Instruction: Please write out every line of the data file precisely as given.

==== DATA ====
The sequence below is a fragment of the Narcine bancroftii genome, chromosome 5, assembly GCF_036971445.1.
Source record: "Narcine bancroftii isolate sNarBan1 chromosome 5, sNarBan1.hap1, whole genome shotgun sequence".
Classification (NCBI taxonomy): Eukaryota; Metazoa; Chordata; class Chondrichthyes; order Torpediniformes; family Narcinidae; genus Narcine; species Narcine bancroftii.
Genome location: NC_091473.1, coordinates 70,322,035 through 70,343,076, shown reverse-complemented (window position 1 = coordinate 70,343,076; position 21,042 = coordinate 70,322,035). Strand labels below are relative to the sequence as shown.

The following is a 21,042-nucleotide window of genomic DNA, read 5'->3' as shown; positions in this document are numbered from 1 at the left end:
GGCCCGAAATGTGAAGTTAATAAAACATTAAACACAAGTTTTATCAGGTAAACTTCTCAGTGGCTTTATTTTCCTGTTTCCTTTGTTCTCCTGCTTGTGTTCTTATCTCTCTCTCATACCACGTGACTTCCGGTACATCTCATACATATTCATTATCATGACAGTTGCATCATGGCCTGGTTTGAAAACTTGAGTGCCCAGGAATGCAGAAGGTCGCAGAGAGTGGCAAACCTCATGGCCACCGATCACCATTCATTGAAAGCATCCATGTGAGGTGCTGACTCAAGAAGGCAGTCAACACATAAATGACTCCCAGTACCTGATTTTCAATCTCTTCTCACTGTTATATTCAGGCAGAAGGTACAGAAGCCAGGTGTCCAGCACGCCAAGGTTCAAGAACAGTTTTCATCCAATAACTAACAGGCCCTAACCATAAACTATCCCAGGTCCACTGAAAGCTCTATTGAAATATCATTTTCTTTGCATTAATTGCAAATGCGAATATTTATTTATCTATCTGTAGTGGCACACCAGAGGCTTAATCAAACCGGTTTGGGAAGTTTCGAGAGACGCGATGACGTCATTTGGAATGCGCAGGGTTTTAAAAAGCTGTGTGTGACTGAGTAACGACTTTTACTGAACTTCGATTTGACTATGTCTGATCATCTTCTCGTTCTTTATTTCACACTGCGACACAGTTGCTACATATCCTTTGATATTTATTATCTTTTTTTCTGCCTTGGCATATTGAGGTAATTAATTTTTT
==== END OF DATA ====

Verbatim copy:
The sequence below is a fragment of the Narcine bancroftii genome, chromosome 5, assembly GCF_036971445.1.
Source record: "Narcine bancroftii isolate sNarBan1 chromosome 5, sNarBan1.hap1, whole genome shotgun sequence".
Classification (NCBI taxonomy): Eukaryota; Metazoa; Chordata; class Chondrichthyes; order Torpediniformes; family Narcinidae; genus Narcine; species Narcine bancroftii.
Genome location: NC_091473.1, coordinates 70,322,035 through 70,343,076, shown reverse-complemented (window position 1 = coordinate 70,343,076; position 21,042 = coordinate 70,322,035). Strand labels below are relative to the sequence as shown.

The following is a 21,042-nucleotide window of genomic DNA, read 5'->3' as shown; positions in this document are numbered from 1 at the left end:
GGCCCGAAATGTGAAGTTAATAAAACATTAAACACAAGTTTTATCAGGTAAACTTCTCAGTGGCTTTATTTTCCTGTTTCCTTTGTTCTCCTGCTTGTGTTCTTATCTCTCTCTCATACCACGTGACTTCCGGTACATCTCATACATATTCATTATCATGACAGTTGCATCATGGCCTGGTTTGAAAACTTGAGTGCCCAGGAATGCAGAAGGTCGCAGAGAGTGGCAAACCTCATGGCCACCGATCACCATTCATTGAAAGCATCCATGTGAGGTGCTGACTCAAGAAGGCAGTCAACACATAAATGACTCCCAGTACCTGATTTTCAATCTCTTCTCACTGTTATATTCAGGCAGAAGGTACAGAAGCCAGGTGTCCAGCACGCCAAGGTTCAAGAACAGTTTTCATCCAATAACTAACAGGCCCTAACCATAAACTATCCCAGGTCCACTGAAAGCTCTATTGAAATATCATTTTCTTTGCATTAATTGCAAATGCGAATATTTATTTATCTATCTGTAGTGGCACACCAGAGGCTTAATCAAACCGGTTTGGGAAGTTTCGAGAGACGCGATGACGTCATTTGGAATGCGCAGGGTTTTAAAAAGCTGTGTGTGACTGAGTAACGACTTTTACTGAACTTCGATTTGACTATGTCTGATCATCTTCTCGTTCTTTATTTCACACTGCGACACAGTTGCTACATATCCTTTGATATTTATTATCTTTTTTTCTGCCTTGGCATATTGAGGTAATTAATTTTTT